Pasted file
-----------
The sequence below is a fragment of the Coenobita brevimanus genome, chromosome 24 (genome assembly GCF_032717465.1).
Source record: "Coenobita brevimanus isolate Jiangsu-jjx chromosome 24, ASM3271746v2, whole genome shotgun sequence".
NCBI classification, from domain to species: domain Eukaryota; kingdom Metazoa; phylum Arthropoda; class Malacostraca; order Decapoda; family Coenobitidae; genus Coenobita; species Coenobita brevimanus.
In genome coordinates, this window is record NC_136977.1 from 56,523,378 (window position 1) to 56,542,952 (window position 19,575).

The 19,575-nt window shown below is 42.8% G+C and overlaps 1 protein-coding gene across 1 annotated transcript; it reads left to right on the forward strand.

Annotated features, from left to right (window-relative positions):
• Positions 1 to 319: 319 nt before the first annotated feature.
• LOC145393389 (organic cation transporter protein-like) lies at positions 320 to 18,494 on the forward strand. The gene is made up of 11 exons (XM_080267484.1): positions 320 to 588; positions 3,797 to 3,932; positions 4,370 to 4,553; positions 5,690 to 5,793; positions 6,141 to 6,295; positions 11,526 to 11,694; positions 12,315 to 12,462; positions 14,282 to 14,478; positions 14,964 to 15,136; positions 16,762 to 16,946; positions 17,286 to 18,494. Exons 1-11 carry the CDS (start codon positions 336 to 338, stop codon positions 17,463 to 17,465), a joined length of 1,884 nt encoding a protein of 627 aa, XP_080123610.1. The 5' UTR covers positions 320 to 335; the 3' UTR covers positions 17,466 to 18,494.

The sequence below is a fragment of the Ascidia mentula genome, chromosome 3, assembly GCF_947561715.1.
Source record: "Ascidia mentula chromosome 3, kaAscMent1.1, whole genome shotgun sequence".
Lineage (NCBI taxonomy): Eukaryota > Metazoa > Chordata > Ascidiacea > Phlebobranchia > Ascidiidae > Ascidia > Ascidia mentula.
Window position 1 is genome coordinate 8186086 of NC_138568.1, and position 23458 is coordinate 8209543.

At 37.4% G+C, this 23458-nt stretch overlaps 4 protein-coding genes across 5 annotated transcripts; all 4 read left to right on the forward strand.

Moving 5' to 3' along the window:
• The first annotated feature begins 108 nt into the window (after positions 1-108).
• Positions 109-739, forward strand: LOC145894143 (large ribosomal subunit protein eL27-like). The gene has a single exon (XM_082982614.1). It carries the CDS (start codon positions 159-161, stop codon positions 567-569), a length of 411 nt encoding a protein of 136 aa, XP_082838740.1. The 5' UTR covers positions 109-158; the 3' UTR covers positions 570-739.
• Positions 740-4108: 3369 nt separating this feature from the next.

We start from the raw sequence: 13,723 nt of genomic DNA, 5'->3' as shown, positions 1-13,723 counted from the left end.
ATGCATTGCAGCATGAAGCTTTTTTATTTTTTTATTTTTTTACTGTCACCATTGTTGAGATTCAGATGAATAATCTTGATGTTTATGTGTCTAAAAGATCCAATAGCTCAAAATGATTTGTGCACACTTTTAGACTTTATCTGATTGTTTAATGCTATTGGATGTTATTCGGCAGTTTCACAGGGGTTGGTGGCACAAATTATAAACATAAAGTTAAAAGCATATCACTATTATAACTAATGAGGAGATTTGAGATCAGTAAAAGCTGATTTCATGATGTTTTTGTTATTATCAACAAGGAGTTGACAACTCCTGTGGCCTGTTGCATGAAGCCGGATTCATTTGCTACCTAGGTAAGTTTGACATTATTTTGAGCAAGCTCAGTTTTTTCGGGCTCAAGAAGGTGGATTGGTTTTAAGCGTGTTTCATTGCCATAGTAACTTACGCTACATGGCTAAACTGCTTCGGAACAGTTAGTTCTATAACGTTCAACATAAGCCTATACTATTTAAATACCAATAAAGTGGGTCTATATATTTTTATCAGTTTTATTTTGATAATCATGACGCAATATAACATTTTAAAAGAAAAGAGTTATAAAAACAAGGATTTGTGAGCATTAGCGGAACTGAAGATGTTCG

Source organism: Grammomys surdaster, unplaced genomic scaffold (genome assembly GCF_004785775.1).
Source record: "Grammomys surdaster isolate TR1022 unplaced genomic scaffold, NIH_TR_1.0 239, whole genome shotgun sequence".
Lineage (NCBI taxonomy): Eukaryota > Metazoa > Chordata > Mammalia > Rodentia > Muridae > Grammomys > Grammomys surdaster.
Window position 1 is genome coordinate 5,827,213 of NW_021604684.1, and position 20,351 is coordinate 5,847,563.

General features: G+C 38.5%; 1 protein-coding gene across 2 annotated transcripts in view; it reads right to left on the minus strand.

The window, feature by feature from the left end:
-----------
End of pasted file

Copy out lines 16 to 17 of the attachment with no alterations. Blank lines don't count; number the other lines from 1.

• Positions 109-739, forward strand: LOC145894143 (large ribosomal subunit protein eL27-like). The gene has a single exon (XM_082982614.1). It carries the CDS (start codon positions 159-161, stop codon positions 567-569), a length of 411 nt encoding a protein of 136 aa, XP_082838740.1. The 5' UTR covers positions 109-158; the 3' UTR covers positions 570-739.
• Positions 740-4108: 3369 nt separating this feature from the next.